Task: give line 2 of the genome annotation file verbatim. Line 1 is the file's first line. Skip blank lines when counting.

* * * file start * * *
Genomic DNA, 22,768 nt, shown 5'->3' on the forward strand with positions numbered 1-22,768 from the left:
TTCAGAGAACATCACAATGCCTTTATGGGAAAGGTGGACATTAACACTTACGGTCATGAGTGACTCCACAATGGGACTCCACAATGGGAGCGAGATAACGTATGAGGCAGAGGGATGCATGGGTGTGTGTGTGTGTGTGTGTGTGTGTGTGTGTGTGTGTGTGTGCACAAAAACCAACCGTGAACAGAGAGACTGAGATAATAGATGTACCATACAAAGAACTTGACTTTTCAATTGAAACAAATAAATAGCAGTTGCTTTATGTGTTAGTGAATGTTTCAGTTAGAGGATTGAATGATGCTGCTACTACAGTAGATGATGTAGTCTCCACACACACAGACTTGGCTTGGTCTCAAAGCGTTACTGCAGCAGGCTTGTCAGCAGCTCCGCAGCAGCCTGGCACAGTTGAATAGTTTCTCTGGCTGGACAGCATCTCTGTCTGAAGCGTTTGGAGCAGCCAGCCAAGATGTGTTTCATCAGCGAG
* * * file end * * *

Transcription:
TTCAGAGAACATCACAATGCCTTTATGGGAAAGGTGGACATTAACACTTACGGTCATGAGTGACTCCACAATGGGACTCCACAATGGGAGCGAGATAACGTATGAGGCAGAGGGATGCATGGGTGTGTGTGTGTGTGTGTGTGTGTGTGTGTGTGTGTGTGTGTGCACAAAAACCAACCGTGAACAGAGAGACTGAGATAATAGATGTACCATACAAAGAACTTGACTTTTCAATTGAAACAAATAAATAGCAGTTGCTTTATGTGTTAGTGAATGTTTCAGTTAGAGGATTGAATGATGCTGCTACTACAGTAGATGATGTAGTCTCCACACACACAGACTTGGCTTGGTCTCAAAGCGTTACTGCAGCAGGCTTGTCAGCAGCTCCGCAGCAGCCTGGCACAGTTGAATAGTTTCTCTGGCTGGACAGCATCTCTGTCTGAAGCGTTTGGAGCAGCCAGCCAAGATGTGTTTCATCAGCGAG